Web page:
US Declares Monkeypox Outbreak A Public Health Emergency
The U.S. Department of Health and Human Services declared monkeypox a public health emergency on Aug. 4, 2022.
The announcement means the federal government can allocate more resources to combat the spread of the disease.
The Connecticut Department of Public Health announced the state’s first case in New Haven County on July 5.
CDC data shows 48 cases have been reported in Connecticut, as of August 8, with more than 8,900 cases reported in the U.S.
Symptoms and Spreading
The monkeypox virus is part of the same family of viruses as smallpox, with similar, but milder symptoms.
CDC officials said an individual with the virus may show flu-like symptoms with an accompanying rash one to four days later.
The disease can be spread through direct contact with the infectious rash or bodily fluids.
Touching items, such as clothing, that previously touched the infected area is another way monkeypox spreads.
People can also get monkeypox from infected animals, according to the CDC. This occurs if an infected animal scratches or bites a person or if an individual eats meat or uses products from an infected animal.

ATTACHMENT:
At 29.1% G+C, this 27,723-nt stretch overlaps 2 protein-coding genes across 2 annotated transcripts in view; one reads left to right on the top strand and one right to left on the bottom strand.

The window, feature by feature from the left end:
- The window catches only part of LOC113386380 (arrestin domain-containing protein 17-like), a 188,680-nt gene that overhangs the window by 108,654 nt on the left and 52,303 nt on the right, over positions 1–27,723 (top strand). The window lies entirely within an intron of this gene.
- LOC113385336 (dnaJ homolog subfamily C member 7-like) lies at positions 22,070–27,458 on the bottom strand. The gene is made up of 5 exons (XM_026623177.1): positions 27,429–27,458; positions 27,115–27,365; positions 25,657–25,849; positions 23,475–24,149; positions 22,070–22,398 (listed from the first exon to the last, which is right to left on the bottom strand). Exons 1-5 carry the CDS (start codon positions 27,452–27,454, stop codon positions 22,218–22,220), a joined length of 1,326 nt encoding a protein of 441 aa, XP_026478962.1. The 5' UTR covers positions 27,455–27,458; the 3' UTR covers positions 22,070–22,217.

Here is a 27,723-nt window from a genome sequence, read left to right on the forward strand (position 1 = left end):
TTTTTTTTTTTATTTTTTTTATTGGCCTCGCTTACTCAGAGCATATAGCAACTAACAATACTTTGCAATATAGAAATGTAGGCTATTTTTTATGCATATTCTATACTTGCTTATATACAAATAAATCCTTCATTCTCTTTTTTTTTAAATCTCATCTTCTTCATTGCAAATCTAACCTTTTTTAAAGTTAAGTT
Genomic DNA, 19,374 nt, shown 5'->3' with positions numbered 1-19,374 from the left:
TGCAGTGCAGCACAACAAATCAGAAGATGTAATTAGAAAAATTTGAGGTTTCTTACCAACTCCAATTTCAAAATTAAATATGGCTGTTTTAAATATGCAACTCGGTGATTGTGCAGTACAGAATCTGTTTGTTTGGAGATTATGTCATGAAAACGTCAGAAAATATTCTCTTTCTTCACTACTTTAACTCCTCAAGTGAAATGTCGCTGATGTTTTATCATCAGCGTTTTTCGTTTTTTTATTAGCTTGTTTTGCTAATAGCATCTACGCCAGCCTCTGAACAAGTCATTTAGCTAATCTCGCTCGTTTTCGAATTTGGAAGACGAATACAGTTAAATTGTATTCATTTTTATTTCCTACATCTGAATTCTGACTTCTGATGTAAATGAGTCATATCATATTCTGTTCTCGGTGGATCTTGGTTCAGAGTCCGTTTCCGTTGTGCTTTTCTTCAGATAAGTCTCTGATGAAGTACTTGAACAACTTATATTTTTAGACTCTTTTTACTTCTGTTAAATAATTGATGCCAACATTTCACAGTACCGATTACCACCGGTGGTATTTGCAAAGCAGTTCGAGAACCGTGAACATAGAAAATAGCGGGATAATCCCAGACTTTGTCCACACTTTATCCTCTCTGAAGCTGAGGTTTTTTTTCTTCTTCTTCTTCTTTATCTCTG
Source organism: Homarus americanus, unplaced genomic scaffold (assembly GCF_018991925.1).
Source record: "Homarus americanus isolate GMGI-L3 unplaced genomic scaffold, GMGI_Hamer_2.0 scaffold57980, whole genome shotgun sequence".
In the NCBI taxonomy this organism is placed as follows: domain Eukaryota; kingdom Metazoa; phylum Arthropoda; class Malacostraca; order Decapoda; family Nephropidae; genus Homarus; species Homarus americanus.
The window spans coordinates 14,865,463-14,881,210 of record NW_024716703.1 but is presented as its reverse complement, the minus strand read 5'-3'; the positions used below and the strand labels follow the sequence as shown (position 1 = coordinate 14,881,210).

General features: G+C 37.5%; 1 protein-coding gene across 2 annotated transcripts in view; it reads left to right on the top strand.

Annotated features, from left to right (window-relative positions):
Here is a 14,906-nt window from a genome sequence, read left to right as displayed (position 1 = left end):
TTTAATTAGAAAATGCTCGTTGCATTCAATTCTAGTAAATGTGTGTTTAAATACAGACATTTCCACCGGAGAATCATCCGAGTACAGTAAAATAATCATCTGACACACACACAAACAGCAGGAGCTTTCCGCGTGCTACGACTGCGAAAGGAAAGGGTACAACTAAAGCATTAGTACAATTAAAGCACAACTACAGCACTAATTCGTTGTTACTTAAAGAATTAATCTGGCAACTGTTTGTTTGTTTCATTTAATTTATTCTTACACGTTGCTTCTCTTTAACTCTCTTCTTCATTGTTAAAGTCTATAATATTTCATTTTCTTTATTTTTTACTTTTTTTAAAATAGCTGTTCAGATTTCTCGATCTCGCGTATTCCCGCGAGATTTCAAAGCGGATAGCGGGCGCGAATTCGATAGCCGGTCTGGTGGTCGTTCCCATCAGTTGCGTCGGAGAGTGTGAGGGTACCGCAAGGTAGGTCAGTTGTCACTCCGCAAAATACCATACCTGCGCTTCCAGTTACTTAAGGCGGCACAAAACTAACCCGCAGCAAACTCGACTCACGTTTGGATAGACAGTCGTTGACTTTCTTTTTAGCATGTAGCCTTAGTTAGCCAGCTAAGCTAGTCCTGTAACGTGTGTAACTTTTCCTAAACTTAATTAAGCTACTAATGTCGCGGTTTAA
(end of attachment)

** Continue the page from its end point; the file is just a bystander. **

An infected individual can spread the disease from the time symptoms start until the rash has fully healed and a fresh layer of skin has formed.
Employers should be mindful of their obligation to maintain a safe workplace.
This is complicated by the fact that the disease can last two to four weeks when the employee is infectious, a time frame much longer than COVID-19.
In these instances, employers should inform employees of their possible Family Medical Leave Act eligibility and whether their situation would be considered a serious health condition.
The CDC has not made any allowances for employers to ask if an employee is experiencing symptoms of monkeypox.
Employers can consider sharing information with employees about the nature of the disease and infectious disease protocols.
Employers can also inform employees of available vaccines, and restrict employees who are infected to come to work until they are cleared by their healthcare provider.
CT DPH has partnered with 15 community-based clinics to expand the availability of the vaccine.
The JYNNEOS vaccine is licensed by the U.S. Food and Drug Administration to prevent the monkeypox infection in people aged 18 years and older.
It can be effective in protecting people against the monkeypox illness when properly administered before or after a recent exposure, according to officials with CT DPH.
Vaccine eligibility and clinic locations are available on the CT DPH website.
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